Steve Jobs chucks Apple server biz from pram
XServe bites the dust. And so much more
Rack up the Minis?
If you are stuck on the 1U form factor, then Apple suggests that you put Mac Minis into racks using adapter kits from MK1 Manufacturing, which come in a bunch of different styles. One puts two Mac Minis side-by-side in a 1U tray with a slide that costs $135. A more interesting rack called the Mini-Colo puts 14 Mac Minis and their power supplies in a 4U chassis for $165.
The Mac Mini comes with a single 2.66GHz Core 2 Duo chip from Intel, 4GB of memory, two 500GB disks, and a single Gigabit Ethernet port. There are no PCI-Express slots in it to attach to external disk arrays, like the kinds that digital media and education customers using Apple servers tend to need.
You can double the memory up to 8GB. That's it for expansion. The Mac Mini can do basic server tasks for about 50 users, says Apple, compared to around 500 for Xserve and Mac Pro machines. At $999, the Mac Mini is relatively cheap per unit, but it takes ten of them to match the performance of an Xserve for basic workgroup jobs and they cannot be clustered to present an image to end users as if they were one big, virtual Xserve. (This would be very useful.)
I know what you are thinking. Why doesn't Apple just let Snow Leopard Server run on regular Xeon-based servers from Dell, Hewlett-Packard, or IBM? Parallels and VMware even have virtual machine hypervisors that can even be used on servers to host Snow Leopard Server instances and run them side-by-side with Linux or Windows instances.
Alex Grossman — who was formerly director of server and storage hardware for Apple's product marketing group and who is now chief executive officer at Active Storage, which is working on a next-generation RAID storage product for Mac shops — doesn't think this is likely to happen.
"Only Apple can speak for Apple, of course," Grossman says. "But they tried licensing software before and then yanked it back. I doubt very much Apple would allow it to open up. It becomes a control issue and how much work you need to do to certify on different platforms."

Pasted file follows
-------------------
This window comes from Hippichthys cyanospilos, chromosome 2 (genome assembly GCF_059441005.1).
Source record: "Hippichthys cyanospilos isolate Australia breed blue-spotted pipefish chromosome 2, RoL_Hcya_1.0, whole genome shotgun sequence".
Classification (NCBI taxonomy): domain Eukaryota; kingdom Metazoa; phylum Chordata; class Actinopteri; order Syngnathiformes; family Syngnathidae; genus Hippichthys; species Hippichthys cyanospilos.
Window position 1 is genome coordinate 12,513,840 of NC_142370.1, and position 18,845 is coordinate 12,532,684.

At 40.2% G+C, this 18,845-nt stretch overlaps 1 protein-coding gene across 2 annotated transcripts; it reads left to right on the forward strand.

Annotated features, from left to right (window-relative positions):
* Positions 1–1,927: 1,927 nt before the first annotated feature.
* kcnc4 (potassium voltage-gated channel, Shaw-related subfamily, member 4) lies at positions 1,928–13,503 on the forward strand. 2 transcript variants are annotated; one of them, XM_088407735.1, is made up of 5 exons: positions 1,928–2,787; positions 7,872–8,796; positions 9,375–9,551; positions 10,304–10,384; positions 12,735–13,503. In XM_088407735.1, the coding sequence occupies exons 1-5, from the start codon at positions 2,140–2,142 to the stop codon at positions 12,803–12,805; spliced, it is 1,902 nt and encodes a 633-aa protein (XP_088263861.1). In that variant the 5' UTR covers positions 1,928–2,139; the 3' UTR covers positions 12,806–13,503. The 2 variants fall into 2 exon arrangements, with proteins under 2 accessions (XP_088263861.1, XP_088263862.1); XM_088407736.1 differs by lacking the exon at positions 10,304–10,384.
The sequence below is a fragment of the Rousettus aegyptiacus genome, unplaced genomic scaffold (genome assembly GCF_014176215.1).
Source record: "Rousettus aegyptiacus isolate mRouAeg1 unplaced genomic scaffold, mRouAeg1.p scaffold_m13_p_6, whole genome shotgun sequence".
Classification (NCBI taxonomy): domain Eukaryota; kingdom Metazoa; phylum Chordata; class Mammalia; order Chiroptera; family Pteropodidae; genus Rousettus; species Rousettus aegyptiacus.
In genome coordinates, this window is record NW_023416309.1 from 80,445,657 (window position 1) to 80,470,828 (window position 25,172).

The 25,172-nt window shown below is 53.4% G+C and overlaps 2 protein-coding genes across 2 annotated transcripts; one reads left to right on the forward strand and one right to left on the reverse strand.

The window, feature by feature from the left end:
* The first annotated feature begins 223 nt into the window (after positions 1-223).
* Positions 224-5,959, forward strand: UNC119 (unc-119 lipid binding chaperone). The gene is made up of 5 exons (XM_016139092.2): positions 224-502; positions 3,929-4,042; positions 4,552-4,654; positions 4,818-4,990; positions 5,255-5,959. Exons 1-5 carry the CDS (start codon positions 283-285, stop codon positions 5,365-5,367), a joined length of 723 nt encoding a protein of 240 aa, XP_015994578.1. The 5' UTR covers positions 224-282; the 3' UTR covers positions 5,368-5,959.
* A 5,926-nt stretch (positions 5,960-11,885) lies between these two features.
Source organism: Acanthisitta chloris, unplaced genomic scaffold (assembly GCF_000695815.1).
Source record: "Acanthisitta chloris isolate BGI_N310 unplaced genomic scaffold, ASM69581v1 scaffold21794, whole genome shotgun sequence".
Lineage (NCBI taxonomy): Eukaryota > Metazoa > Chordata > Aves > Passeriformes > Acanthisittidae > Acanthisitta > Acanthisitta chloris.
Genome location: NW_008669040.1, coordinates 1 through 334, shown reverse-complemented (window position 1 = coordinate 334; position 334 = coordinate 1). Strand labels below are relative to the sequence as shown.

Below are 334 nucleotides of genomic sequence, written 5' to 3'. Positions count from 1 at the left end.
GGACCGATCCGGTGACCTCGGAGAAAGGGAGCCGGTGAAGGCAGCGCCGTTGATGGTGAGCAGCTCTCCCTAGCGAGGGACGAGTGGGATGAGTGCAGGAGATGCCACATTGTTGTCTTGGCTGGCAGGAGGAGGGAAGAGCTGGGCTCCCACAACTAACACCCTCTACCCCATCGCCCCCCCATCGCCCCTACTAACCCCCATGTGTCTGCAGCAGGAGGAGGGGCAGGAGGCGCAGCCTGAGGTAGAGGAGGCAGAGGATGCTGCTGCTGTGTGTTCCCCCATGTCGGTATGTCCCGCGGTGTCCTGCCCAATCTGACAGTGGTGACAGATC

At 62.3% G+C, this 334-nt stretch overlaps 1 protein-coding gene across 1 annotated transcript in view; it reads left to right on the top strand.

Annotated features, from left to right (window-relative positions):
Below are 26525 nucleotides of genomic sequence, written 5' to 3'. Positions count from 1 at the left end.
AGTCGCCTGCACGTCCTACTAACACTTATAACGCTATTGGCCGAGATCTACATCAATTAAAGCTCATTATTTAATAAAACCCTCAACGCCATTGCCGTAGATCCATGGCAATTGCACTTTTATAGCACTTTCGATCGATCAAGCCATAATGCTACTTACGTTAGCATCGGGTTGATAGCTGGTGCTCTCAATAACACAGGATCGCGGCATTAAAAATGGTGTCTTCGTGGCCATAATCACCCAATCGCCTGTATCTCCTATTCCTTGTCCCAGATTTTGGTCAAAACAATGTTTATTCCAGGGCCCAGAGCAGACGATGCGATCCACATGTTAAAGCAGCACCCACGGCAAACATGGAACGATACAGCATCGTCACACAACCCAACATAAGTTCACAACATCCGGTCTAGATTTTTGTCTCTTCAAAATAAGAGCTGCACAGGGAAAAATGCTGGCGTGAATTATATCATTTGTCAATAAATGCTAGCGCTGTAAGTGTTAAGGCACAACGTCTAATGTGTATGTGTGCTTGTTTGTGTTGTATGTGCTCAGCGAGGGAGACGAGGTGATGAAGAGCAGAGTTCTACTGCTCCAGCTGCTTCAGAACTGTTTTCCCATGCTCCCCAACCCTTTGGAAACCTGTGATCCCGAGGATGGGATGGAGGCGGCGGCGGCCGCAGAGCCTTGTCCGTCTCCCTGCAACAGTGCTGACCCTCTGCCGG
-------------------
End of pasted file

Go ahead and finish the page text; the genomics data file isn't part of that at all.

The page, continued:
That said, Grossman says that for many video processing and rich media customers that have been using Xserves — like the production companies behind popular TV shows — will have a hard time shifting away from Xserves to Mac Pros or Mac Minis. The Xserves are used to store metadata as well as linking out to storage arrays or sometimes act as storage arrays themselves.
"These are huge, 24x7 operations with big deadlines," says Grossman. "It leaves an opportunity for companies like Active Storage. And we'll have some products soon hopefully to address that."
Grossman is not tipping his cards quite yet about what Active Storage has cooking. But he did put out a teaser letter to Apple customers where he talked a bit about his company's ActiveRAID arrays, which were launched back in December 2008, and how they might be enhanced to help Apple server shops. After killing off its own Xserve RAID arrays, Apple gave its blessing to Promise Technology's VTrak E-Class RAID Subsystem, which it is still selling today, in fact.
"As long as Apple continues to build the Xsan client, there are things you can still do," Grossman tells El Reg. The reason, he explains, is that the Xsan2 client is compatible with Quantum's StorNext FX2 file system, which supports Unix, Linux, and Windows clients as well as Mac OS clients for file sharing across Promise RAID and presumably soon ActiveRAID arrays. This is not ideal for pure Mac OS shops, says Grossman, because you lose the simplicity of a single operating system environment — the "it just works" factor — when you start mixing Mac OS platforms with Windows or Linux boxes. But, it's not like Apple is giving its customers a big choice.
It is not even clear if Apple uses its own servers in its Newark, California data center, or what iron it will be rolling into its $1bn massive data center in Maiden, North Carolina.
The company is super-secretive about its internal iron, but a report in Data Center Knowledge says that Apple is hiring techies with experience with Solaris and Oracle RAC clustering as well as AIX and HACMP clustering experience, plus Mac OS and Linux nerds. Apple was also hiring people who know NetApp and Data Domain storage, Brocade and QLogic switches, and Teradata data warehouse appliances. If Apple had been serious about the server business, the whole shebang could be running on Apple iron.
Whatever Apple is thinking about a potential future server business remains completely unknown, which is the Apple way. And, to be honest, so is running a server operating system on workstations instead of having a proper server lineup, if you look at the company's long history. The Xserves, it may turn out, were the aberration, not the new rule. I still maintain that an Apple that put the same maniacal devotion into data centers as it put into consumer electronics could have made some transformative products — and I don't just mean a big white server with a button on it, either. ®
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